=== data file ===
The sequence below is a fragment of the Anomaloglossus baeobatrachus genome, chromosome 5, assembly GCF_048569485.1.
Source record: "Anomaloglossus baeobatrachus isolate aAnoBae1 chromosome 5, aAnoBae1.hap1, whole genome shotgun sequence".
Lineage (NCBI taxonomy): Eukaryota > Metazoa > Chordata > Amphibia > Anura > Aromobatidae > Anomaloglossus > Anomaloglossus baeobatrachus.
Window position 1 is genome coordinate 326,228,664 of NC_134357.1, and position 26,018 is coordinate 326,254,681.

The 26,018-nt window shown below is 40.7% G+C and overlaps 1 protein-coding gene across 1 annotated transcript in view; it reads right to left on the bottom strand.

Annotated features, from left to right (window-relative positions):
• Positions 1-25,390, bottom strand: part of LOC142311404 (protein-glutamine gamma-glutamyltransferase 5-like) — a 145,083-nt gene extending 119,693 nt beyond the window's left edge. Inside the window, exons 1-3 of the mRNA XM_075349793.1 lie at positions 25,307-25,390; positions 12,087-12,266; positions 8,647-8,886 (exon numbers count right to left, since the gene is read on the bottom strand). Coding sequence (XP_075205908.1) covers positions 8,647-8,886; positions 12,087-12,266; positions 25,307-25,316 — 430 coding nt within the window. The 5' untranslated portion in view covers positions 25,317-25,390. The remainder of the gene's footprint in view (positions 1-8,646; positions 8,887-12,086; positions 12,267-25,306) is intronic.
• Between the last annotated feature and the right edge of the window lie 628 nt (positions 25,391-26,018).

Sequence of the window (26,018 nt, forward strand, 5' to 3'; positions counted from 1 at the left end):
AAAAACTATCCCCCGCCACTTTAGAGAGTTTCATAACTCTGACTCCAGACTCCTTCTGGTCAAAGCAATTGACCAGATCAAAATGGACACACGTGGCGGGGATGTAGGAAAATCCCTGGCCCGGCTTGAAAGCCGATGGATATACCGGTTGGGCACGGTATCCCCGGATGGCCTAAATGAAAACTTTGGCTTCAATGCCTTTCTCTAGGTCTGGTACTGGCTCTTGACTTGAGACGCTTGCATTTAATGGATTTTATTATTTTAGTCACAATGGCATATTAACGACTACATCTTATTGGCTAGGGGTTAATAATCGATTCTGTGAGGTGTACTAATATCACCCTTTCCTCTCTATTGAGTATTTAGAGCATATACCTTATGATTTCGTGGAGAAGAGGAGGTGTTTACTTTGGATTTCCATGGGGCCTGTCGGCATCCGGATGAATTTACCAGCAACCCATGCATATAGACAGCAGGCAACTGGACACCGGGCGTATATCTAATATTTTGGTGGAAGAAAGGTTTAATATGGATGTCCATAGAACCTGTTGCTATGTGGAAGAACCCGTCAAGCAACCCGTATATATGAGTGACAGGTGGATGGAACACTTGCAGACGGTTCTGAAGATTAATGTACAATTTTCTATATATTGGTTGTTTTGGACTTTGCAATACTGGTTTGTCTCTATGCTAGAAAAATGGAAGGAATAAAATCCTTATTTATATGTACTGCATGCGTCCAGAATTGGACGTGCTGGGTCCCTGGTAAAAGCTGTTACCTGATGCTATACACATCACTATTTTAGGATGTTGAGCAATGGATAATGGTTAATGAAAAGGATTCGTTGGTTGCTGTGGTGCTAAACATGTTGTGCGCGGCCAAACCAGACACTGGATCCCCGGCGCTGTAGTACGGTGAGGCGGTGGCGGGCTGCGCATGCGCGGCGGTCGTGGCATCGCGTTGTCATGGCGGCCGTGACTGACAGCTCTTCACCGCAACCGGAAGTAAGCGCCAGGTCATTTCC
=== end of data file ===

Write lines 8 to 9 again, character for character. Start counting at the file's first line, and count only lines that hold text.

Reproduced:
• Between the last annotated feature and the right edge of the window lie 628 nt (positions 25,391-26,018).

Sequence of the window (26,018 nt, forward strand, 5' to 3'; positions counted from 1 at the left end):